DJs Must Share Twitch Stream Earnings With Labels | Epic Tones

DJs Must Share Twitch Stream Earnings With Labels

DJs to Share Earnings with Record Labels

DJs upcoming changes on earning on the platform. Dan Clancy (Twitch CEO) disclosed that Twitch is nearing an agreement that would see DJs and the platform itself funnel a portion of their earnings to record labels. This move is designed to harmonize the economics of streaming music on Twitch.

Under the proposed “structure,” Twitch will shoulder some of the financial obligations to music rights holders. “It doesn’t come for free” Clancy noted, emphasizing that the costs will be split. This strategic shift aims to alleviate the burden of DMCA takedown notices for DJ streamers, potentially fostering a more sustainable revenue-sharing model.

The heart of the matter lies in Twitch’s plans to actively monitor DJ streams. Clancy hinted at a robust tracking system poised to scrutinize every beat dropped, ensuring that earnings from streams featuring copyrighted tracks are transparently shared with the appropriate labels. This scrutiny, however, will be exclusive to DJ streams, distinguishing them from other content types on the platform that follow different copyright rules.

While Twitch already employs a content recognition system to manage copyrighted audio in VODs and clips, Clancy’s advice to DJs is clear: mute pre-recorded videos to sidestep financial penalties.

Historically, Twitch has compensated record labels for the use of copyrighted music, a practice confirmed by technology news outlet Engadget. The upcoming changes could deepen this financial relationship, as the platform seeks to develop a more lucrative framework for all stakeholders involved.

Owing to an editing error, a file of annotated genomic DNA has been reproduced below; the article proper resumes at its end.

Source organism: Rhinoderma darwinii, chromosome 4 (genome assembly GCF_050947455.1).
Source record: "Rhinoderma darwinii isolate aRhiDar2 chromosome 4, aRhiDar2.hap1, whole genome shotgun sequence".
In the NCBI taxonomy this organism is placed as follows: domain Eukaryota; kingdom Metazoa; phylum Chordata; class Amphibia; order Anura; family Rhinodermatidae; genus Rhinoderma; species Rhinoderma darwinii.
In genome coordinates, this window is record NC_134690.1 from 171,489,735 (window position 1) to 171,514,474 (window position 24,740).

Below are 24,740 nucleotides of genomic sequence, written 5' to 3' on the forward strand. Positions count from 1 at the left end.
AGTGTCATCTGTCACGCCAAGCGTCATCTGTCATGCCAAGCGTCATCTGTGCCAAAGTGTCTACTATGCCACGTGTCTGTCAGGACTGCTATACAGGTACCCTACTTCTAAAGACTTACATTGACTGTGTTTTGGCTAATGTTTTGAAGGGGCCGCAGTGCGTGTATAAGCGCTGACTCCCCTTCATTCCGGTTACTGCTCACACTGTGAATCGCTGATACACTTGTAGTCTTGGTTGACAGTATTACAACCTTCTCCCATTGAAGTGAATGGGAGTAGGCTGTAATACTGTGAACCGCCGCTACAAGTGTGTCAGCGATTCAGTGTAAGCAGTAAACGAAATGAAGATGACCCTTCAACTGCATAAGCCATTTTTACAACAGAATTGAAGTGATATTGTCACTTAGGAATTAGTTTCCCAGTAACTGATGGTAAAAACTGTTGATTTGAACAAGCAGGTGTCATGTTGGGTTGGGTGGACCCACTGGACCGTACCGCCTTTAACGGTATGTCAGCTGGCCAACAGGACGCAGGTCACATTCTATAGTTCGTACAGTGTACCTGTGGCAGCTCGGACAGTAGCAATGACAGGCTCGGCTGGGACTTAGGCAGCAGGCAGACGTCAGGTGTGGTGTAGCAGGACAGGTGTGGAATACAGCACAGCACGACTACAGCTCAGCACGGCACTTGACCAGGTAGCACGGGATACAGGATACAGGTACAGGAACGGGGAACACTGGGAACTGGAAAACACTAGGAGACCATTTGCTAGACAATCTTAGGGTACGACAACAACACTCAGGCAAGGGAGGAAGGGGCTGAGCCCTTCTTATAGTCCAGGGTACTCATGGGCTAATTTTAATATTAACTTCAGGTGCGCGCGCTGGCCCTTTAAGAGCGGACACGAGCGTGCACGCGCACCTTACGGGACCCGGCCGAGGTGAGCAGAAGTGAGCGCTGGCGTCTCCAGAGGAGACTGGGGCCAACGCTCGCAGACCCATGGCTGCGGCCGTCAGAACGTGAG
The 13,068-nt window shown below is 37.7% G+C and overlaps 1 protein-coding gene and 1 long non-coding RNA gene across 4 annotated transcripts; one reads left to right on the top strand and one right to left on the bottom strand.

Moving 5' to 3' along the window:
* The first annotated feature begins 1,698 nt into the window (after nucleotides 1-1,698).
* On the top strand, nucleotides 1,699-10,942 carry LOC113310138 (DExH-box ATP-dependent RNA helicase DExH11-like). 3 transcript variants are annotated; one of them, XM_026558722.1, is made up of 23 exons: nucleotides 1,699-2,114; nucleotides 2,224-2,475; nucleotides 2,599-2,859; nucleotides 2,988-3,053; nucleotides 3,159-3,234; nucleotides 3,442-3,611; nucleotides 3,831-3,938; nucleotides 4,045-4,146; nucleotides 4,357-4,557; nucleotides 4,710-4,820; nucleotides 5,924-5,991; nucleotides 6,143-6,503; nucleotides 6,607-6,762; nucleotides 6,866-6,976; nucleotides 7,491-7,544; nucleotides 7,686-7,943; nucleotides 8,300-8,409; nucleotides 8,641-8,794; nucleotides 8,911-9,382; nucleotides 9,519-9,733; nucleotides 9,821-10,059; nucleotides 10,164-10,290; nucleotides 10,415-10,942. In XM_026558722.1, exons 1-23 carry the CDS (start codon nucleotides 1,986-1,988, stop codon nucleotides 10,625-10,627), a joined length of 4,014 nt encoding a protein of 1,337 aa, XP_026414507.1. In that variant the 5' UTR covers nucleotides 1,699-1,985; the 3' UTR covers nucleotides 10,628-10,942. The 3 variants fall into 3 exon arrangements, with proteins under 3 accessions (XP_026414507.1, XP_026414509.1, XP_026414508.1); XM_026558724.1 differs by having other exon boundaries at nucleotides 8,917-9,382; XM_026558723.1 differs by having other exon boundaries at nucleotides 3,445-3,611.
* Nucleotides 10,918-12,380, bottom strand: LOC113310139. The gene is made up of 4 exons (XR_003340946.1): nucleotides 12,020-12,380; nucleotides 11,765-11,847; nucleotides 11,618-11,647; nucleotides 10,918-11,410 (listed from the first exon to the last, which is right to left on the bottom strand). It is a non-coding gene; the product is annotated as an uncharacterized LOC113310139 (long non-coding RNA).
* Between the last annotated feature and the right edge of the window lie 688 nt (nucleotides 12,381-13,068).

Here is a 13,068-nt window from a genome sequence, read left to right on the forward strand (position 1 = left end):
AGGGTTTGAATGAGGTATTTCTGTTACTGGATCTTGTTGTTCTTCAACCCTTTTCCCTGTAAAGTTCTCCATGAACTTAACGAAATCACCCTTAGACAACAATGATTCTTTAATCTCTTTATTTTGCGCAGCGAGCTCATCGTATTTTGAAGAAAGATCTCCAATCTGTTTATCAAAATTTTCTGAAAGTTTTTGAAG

Zach Bussey, a noted streaming and tech journalist, commented on the potential impact of these changes, suggesting that they could provide DJs with greater clarity and opportunities for monetization, if implemented fairly.

Yet, not all responses have been positive. Some users have voiced concerns over the financial implications for DJs, who already find themselves lower on Twitch’s earnings ladder. Calls for a more equitable solution are growing louder within the community.

In 2020, Twitch faced criticism from the RIAA and Industry Groups over unlicensed music use. Despite disputes, these incidents underscore the complexities of music rights in the digital age. Twitch, owned by Amazon, continues to navigate these challenges, striving for harmony between artists, labels and streamers.


This development marks yet another chapter in Twitch’s intricate dance with music licensing, a topic that continues to resonate across the platform, influencing everything from bedroom DJ raves to full-scale electronic music productions streamed to global audiences.

For more insights, the full interview with Twitch CEO Dan Clancy is available online, alongside Engadget’s comprehensive report.

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